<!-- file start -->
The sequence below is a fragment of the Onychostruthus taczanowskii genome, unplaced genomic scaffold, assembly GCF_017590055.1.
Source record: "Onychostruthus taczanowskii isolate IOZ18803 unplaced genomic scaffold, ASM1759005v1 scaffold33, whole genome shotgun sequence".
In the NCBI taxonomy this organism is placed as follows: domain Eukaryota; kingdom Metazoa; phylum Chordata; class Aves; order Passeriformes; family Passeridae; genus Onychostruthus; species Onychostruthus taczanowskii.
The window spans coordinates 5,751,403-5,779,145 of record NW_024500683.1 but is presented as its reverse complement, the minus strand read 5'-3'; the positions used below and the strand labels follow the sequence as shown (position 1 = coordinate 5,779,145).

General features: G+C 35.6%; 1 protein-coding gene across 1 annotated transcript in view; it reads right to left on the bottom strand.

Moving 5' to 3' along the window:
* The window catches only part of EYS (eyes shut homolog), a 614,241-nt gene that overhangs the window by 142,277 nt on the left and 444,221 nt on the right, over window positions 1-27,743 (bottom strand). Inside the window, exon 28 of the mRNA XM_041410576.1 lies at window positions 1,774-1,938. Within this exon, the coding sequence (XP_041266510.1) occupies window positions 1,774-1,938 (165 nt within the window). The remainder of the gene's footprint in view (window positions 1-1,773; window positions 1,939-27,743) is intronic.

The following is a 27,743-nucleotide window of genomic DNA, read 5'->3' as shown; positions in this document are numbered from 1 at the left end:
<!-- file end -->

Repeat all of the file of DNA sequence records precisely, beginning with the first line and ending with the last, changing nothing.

The sequence below is a fragment of the Onychostruthus taczanowskii genome, unplaced genomic scaffold, assembly GCF_017590055.1.
Source record: "Onychostruthus taczanowskii isolate IOZ18803 unplaced genomic scaffold, ASM1759005v1 scaffold33, whole genome shotgun sequence".
In the NCBI taxonomy this organism is placed as follows: domain Eukaryota; kingdom Metazoa; phylum Chordata; class Aves; order Passeriformes; family Passeridae; genus Onychostruthus; species Onychostruthus taczanowskii.
The window spans coordinates 5,751,403-5,779,145 of record NW_024500683.1 but is presented as its reverse complement, the minus strand read 5'-3'; the positions used below and the strand labels follow the sequence as shown (position 1 = coordinate 5,779,145).

General features: G+C 35.6%; 1 protein-coding gene across 1 annotated transcript in view; it reads right to left on the bottom strand.

Moving 5' to 3' along the window:
* The window catches only part of EYS (eyes shut homolog), a 614,241-nt gene that overhangs the window by 142,277 nt on the left and 444,221 nt on the right, over window positions 1-27,743 (bottom strand). Inside the window, exon 28 of the mRNA XM_041410576.1 lies at window positions 1,774-1,938. Within this exon, the coding sequence (XP_041266510.1) occupies window positions 1,774-1,938 (165 nt within the window). The remainder of the gene's footprint in view (window positions 1-1,773; window positions 1,939-27,743) is intronic.

The following is a 27,743-nucleotide window of genomic DNA, read 5'->3' as shown; positions in this document are numbered from 1 at the left end: